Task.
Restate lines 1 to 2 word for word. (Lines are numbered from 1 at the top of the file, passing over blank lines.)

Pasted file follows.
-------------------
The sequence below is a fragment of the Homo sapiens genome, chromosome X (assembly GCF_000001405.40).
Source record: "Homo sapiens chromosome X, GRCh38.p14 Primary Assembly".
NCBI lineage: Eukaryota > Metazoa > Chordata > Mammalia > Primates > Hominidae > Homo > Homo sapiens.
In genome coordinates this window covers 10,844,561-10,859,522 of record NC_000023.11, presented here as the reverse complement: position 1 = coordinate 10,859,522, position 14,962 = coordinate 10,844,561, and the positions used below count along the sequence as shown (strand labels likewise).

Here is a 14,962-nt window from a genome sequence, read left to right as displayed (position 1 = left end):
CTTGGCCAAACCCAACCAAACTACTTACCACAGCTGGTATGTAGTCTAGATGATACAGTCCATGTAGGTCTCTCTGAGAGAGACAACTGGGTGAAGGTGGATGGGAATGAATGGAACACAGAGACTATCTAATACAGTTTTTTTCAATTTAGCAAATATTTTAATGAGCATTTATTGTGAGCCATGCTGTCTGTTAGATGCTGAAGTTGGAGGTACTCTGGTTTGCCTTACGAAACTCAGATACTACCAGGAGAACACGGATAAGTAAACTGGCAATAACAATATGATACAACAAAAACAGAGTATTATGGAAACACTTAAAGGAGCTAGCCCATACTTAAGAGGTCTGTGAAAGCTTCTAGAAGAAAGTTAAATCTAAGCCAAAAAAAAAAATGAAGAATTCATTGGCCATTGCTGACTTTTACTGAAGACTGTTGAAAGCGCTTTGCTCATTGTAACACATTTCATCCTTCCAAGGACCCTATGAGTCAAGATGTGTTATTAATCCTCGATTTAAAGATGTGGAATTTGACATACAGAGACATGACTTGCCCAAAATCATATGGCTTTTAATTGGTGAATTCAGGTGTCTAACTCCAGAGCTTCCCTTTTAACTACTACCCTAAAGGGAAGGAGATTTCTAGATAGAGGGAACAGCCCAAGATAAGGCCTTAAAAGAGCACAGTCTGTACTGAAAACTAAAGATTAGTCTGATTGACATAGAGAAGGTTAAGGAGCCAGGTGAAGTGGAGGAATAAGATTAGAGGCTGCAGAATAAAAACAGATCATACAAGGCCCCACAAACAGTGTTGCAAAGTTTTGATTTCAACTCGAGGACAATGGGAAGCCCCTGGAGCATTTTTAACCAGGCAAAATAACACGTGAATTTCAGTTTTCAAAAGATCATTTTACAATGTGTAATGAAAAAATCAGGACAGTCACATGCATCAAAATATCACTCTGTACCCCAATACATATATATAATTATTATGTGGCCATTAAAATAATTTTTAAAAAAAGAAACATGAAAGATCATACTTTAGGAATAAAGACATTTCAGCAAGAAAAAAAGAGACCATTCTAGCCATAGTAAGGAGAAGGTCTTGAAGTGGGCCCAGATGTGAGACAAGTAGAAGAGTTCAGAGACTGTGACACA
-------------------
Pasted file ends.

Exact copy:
The sequence below is a fragment of the Homo sapiens genome, chromosome X (assembly GCF_000001405.40).
Source record: "Homo sapiens chromosome X, GRCh38.p14 Primary Assembly".